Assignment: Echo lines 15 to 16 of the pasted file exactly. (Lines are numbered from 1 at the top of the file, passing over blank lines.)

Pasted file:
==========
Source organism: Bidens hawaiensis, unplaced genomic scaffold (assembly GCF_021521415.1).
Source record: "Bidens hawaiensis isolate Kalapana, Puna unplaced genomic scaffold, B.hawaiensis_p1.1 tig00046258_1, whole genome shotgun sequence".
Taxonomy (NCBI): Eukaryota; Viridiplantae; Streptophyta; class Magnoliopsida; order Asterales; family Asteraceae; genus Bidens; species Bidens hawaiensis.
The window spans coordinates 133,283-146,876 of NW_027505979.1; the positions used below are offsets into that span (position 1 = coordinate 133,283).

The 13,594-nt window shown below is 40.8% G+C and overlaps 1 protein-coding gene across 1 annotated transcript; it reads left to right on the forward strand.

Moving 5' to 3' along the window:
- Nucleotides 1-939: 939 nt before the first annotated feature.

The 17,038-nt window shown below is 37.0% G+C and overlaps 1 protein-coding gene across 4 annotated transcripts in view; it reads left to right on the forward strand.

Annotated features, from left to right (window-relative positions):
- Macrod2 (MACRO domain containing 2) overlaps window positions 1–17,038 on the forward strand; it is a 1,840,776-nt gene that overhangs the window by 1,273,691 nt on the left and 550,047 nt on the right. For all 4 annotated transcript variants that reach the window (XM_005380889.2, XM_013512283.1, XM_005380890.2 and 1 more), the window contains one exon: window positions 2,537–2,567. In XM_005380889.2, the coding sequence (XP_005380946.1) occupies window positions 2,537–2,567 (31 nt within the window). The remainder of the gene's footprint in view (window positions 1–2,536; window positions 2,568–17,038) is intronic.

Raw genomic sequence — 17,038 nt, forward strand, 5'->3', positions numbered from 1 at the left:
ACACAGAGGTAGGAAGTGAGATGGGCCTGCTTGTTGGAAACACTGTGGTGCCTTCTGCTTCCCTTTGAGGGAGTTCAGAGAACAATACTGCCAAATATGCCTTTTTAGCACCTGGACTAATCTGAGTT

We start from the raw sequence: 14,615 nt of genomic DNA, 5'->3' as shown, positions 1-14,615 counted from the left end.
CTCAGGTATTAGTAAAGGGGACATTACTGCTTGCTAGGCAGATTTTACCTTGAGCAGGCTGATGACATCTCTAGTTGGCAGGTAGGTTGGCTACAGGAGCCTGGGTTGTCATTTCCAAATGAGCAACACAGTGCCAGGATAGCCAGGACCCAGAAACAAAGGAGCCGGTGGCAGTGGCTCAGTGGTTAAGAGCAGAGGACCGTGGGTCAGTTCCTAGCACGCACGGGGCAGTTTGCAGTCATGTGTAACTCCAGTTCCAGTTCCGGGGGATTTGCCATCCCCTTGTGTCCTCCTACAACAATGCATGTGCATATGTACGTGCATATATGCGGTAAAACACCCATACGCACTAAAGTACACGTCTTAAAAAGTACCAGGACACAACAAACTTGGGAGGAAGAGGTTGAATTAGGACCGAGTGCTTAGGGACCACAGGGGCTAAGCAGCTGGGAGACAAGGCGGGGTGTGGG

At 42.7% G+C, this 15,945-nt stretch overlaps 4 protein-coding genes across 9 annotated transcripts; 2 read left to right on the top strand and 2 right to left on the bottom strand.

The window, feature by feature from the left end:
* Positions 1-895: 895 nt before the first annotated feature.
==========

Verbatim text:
At 42.7% G+C, this 15,945-nt stretch overlaps 4 protein-coding genes across 9 annotated transcripts; 2 read left to right on the top strand and 2 right to left on the bottom strand.

The window, feature by feature from the left end: